“The agency has issued 266 active testing permits for civilian drone applications but hasn't permitted drones in national airspace on a wide scale out of concern that the pilotless craft don't have an adequate 'detect, sense, and avoid' technology to prevent midair collisions,” the Los Angeles Times reported in November.
The FAA has plans to propose new rules sometime early this year. Experts predict that law enforcement agencies will be the biggest commercial market for drones.
"At the moment defense contractors are lining up to sell police forces expensive gear. It's one of those things in life where chucking more money at something does not make it the best," Mortimer said by email. The UAV used to photograph Trinity River was created by mounting a point-and-shoot digital camera onto a $75 airframe.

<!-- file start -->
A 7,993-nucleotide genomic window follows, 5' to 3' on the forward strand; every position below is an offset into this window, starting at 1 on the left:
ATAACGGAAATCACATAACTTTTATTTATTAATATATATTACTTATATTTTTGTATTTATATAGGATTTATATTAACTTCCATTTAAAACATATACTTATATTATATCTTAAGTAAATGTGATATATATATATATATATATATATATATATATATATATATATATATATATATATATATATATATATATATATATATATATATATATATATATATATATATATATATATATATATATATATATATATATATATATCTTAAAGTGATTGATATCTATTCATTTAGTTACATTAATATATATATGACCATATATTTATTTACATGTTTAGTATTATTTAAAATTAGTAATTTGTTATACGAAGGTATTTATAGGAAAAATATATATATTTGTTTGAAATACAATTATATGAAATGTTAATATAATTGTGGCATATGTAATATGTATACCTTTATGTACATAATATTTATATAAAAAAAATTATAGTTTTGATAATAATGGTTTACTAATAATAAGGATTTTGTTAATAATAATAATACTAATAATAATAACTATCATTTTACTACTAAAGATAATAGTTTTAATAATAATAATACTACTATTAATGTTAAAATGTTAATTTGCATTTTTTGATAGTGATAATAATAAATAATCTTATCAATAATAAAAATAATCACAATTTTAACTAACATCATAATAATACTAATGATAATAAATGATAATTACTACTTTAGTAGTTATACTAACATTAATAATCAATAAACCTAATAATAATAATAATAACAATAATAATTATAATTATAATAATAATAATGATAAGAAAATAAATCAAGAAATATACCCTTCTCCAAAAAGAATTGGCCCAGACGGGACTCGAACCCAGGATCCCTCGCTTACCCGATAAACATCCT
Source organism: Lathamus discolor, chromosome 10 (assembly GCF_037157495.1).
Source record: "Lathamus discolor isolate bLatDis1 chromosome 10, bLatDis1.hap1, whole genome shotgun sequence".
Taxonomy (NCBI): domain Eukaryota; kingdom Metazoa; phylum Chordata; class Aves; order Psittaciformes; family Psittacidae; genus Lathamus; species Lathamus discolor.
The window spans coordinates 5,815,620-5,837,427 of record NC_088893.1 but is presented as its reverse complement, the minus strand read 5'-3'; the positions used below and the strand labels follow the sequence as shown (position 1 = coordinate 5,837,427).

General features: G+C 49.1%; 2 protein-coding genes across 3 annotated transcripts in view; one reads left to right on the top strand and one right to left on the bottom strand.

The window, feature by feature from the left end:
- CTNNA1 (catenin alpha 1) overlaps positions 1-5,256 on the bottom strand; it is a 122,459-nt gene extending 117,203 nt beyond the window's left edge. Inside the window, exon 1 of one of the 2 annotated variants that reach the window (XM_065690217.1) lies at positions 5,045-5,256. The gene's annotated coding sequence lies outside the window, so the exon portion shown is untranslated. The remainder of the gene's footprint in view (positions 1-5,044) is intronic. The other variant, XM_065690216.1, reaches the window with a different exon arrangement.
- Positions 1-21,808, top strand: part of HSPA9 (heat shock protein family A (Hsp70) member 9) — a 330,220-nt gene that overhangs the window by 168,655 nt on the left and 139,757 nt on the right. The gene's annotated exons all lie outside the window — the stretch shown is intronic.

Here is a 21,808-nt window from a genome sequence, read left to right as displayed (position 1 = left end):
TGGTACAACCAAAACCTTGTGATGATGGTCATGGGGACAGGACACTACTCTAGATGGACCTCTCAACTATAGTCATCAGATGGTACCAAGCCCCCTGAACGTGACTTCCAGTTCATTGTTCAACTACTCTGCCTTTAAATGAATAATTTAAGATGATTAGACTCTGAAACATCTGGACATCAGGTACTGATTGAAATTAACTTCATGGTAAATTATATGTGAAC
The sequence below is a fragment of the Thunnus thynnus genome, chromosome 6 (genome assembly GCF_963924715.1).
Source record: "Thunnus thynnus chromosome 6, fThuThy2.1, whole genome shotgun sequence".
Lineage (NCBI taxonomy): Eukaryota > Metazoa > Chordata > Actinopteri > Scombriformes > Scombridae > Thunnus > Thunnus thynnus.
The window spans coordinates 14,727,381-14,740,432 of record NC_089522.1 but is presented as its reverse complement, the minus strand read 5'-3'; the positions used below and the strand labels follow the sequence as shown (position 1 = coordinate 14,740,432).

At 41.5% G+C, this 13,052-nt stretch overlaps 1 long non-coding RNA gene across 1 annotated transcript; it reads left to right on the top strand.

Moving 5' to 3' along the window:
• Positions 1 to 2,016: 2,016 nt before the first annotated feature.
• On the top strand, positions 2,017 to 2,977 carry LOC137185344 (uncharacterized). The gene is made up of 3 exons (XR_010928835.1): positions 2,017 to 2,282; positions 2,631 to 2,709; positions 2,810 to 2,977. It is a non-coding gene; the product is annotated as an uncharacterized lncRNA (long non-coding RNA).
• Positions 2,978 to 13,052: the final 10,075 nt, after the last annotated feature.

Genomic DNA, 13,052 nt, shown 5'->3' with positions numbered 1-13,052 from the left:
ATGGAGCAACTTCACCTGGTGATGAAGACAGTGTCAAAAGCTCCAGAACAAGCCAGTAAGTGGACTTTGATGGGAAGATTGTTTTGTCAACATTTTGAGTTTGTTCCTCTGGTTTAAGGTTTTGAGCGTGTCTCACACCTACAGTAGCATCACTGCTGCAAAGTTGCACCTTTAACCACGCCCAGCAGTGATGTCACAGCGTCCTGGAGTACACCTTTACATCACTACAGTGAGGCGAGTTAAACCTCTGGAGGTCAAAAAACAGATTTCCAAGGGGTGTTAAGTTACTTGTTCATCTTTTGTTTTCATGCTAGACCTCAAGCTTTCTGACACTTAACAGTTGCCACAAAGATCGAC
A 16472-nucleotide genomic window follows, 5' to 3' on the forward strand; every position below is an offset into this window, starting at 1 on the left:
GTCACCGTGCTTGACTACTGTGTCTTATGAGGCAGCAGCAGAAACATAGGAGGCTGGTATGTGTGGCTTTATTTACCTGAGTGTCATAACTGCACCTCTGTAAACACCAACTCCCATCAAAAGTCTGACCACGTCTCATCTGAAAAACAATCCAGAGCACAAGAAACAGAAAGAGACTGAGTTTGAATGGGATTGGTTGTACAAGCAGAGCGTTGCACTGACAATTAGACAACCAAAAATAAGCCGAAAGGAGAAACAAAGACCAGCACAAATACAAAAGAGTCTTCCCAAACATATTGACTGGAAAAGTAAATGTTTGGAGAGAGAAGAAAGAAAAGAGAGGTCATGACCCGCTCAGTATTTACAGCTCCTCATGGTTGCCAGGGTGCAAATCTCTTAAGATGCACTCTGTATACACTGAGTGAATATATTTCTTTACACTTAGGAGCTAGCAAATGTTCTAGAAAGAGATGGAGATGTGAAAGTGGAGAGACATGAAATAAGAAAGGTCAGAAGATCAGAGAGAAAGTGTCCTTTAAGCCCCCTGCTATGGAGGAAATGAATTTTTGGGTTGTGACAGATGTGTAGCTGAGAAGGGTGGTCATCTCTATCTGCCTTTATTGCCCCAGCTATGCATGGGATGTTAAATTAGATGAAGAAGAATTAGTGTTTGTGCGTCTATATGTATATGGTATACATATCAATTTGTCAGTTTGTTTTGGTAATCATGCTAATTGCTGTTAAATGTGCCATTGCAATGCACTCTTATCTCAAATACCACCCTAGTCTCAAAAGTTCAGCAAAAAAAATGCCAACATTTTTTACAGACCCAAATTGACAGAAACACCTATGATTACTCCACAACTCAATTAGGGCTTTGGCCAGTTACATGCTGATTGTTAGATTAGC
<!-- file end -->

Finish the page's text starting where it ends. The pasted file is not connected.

"[The Trinity River case] shows that flights within visual line of sight and below 400 feet have a use. Farming is a very different place from law enforcement. It could be argued that agriculture and environmental and construction ought to be allowed first. But the big defense contractors don't see it that way."
Mortimer says UAS technology gives operators the "ability to look over a fence" that didn't exist years ago, so privacy issues are inevitable.
But, "in this instance though," he said, "I think the images exposed a wrongdoing that needed to be found. It does make you wonder why that volume of blood was not sensed somewhere downstream and then investigated though."
"From where I sit overseas, the lack of regulations in the USA just seems like madness. You're falling behind over there," he said.